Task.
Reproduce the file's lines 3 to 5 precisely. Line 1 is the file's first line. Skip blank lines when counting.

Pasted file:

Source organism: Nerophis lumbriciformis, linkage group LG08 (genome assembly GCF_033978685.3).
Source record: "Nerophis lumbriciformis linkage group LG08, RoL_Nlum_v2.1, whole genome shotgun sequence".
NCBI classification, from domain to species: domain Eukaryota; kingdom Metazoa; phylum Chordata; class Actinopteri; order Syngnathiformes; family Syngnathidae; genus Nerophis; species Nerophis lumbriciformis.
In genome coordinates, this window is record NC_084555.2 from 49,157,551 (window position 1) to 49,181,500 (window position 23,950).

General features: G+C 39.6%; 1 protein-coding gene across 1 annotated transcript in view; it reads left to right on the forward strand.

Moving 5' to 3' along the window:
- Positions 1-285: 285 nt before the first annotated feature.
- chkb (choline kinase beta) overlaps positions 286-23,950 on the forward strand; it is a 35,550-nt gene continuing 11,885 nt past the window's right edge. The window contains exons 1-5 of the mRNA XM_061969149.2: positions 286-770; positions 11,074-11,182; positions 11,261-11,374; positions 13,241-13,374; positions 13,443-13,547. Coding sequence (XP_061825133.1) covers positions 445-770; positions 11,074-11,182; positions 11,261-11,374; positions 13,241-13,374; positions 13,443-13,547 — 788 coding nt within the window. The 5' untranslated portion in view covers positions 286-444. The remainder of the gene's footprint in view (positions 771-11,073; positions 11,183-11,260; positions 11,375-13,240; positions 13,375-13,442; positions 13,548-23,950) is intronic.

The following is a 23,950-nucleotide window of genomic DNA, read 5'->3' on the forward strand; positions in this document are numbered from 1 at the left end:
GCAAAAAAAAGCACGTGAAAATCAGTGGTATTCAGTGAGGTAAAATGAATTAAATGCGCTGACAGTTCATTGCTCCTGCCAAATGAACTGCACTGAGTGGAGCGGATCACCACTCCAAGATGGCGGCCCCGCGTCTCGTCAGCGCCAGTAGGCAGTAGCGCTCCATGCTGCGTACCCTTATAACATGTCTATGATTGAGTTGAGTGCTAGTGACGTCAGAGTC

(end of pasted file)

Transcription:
NCBI classification, from domain to species: domain Eukaryota; kingdom Metazoa; phylum Chordata; class Actinopteri; order Syngnathiformes; family Syngnathidae; genus Nerophis; species Nerophis lumbriciformis.
In genome coordinates, this window is record NC_084555.2 from 49,157,551 (window position 1) to 49,181,500 (window position 23,950).

General features: G+C 39.6%; 1 protein-coding gene across 1 annotated transcript in view; it reads left to right on the forward strand.